Lebanon’s Protests Are a Popular Outcry Cutting Across Sectarian Lines

Lebanon’s Protests Are a Popular Outcry Cutting Across Sectarian Lines
Anti-government protesters wave Lebanese flags and shout slogans against the Lebanese government during a protest in Beirut, Oct. 21, 2019 (AP photo by Hassan Ammar).

Historic anti-government protests in Lebanon have shut down the country over the past week, with hundreds of thousands of people taking to the streets in Beirut and far beyond to demand the government’s resignation. Prime Minister Saad Hariri addressed the nation on Oct. 18, promising immediate reforms, but his words ultimately rang hollow as Lebanese continued to demonstrate in growing numbers. The Lebanese Forces, a prominent Christian political party, has already resigned its Cabinet members.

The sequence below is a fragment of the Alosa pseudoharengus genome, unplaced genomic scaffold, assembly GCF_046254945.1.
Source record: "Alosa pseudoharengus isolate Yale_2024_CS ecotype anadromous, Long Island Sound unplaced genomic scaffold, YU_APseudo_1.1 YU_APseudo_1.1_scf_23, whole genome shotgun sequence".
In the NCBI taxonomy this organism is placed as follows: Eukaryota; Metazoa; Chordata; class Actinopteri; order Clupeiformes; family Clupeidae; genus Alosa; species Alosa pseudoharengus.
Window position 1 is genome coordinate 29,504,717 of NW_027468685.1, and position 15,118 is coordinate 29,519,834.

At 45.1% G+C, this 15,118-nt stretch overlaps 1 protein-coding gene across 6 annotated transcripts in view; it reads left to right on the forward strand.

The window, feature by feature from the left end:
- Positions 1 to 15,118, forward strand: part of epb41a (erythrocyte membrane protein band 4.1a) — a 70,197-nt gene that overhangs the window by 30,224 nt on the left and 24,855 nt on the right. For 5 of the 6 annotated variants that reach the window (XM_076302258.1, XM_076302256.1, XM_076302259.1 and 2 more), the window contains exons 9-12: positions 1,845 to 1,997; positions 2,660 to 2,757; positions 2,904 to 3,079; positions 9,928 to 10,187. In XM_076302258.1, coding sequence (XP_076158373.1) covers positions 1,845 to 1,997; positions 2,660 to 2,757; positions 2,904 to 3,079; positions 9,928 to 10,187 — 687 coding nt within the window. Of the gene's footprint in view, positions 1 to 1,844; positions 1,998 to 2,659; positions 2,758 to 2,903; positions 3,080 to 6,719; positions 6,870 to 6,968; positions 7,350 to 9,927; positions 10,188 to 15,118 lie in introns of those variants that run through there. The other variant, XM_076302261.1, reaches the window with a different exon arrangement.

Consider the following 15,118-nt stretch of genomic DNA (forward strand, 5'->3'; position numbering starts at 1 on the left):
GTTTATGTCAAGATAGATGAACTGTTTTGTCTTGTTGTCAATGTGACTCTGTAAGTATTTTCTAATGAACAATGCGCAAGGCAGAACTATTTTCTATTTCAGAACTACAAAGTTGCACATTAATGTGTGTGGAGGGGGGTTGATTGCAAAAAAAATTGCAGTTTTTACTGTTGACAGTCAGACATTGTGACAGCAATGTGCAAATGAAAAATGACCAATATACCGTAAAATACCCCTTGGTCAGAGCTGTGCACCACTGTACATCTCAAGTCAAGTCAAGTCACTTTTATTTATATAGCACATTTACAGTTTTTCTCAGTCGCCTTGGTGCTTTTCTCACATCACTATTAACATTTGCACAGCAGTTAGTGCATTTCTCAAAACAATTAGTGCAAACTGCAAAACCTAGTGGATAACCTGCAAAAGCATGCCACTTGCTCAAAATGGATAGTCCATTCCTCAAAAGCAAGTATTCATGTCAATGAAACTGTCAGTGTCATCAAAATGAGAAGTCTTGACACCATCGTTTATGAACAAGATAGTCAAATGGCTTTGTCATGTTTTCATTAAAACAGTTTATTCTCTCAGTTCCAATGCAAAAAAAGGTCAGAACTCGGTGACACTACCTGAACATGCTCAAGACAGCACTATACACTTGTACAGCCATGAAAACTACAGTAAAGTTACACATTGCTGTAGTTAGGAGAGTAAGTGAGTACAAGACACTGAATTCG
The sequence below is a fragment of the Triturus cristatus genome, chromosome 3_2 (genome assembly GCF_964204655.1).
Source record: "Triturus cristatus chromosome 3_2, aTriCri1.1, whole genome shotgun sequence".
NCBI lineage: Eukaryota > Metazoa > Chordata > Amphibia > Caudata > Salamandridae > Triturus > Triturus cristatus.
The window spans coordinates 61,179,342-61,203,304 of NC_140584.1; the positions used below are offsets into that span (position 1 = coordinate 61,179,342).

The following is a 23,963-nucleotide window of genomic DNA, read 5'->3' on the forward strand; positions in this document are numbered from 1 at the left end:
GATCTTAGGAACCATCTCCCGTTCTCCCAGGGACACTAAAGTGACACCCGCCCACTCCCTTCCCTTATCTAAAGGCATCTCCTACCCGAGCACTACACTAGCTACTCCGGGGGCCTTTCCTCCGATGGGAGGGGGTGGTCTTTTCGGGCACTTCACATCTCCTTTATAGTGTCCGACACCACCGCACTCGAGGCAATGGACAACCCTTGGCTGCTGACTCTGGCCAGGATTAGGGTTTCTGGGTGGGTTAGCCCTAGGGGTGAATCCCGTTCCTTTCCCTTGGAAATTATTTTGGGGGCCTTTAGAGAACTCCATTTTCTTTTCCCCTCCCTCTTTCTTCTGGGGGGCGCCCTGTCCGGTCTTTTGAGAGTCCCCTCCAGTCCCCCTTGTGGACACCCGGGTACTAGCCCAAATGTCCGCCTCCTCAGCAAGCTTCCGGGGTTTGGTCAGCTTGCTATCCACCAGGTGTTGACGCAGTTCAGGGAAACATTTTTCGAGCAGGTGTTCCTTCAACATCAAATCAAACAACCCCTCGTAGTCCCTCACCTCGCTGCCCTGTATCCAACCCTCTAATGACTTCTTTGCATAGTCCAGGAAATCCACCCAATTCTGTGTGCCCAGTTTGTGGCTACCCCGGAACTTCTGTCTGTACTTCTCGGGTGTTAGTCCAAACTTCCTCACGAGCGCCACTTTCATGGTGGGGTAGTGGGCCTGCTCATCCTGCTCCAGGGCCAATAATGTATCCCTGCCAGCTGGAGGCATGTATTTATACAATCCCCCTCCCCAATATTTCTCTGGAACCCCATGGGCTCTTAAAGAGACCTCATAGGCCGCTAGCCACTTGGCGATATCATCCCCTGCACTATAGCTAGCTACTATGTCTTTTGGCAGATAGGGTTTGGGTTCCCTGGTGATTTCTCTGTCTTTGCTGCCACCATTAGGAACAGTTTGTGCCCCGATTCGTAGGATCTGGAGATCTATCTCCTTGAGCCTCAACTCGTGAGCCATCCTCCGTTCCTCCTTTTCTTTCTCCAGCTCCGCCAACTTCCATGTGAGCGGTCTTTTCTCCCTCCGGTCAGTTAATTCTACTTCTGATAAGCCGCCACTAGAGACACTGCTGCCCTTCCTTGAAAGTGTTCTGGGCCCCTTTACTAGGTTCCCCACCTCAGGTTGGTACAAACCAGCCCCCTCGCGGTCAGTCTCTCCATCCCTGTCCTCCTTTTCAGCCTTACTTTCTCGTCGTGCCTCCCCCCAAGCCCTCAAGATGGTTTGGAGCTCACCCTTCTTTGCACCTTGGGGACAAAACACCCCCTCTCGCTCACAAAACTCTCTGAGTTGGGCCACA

The initial demonstrations in downtown Beirut late last week were a response to reports that the government would impose a $6 fee on the use of WhatsApp, the popular messaging service owned by Facebook. Lebanon, currently the third most-indebted country in the world, already has some of the most expensive mobile phone services in the Middle East. Both of the telecom companies in the country are state-owned. In a matter of hours, other protests soon cropped up in cities around the country, from Tripoli in the north to Tyre in the south. Demonstrations in Lebanon have usually been centered in Beirut, but the participation of citizens across the country reflects a unifying rage pushing people to cast aside historically divisive political and sectarian affiliations.

Given their broad scope and nonsectarian nature, the protests soon went far beyond the price of using a mobile phone. They are a popular outcry against the poor quality of life under a government that regularly ranks as one the most corrupt in the world.

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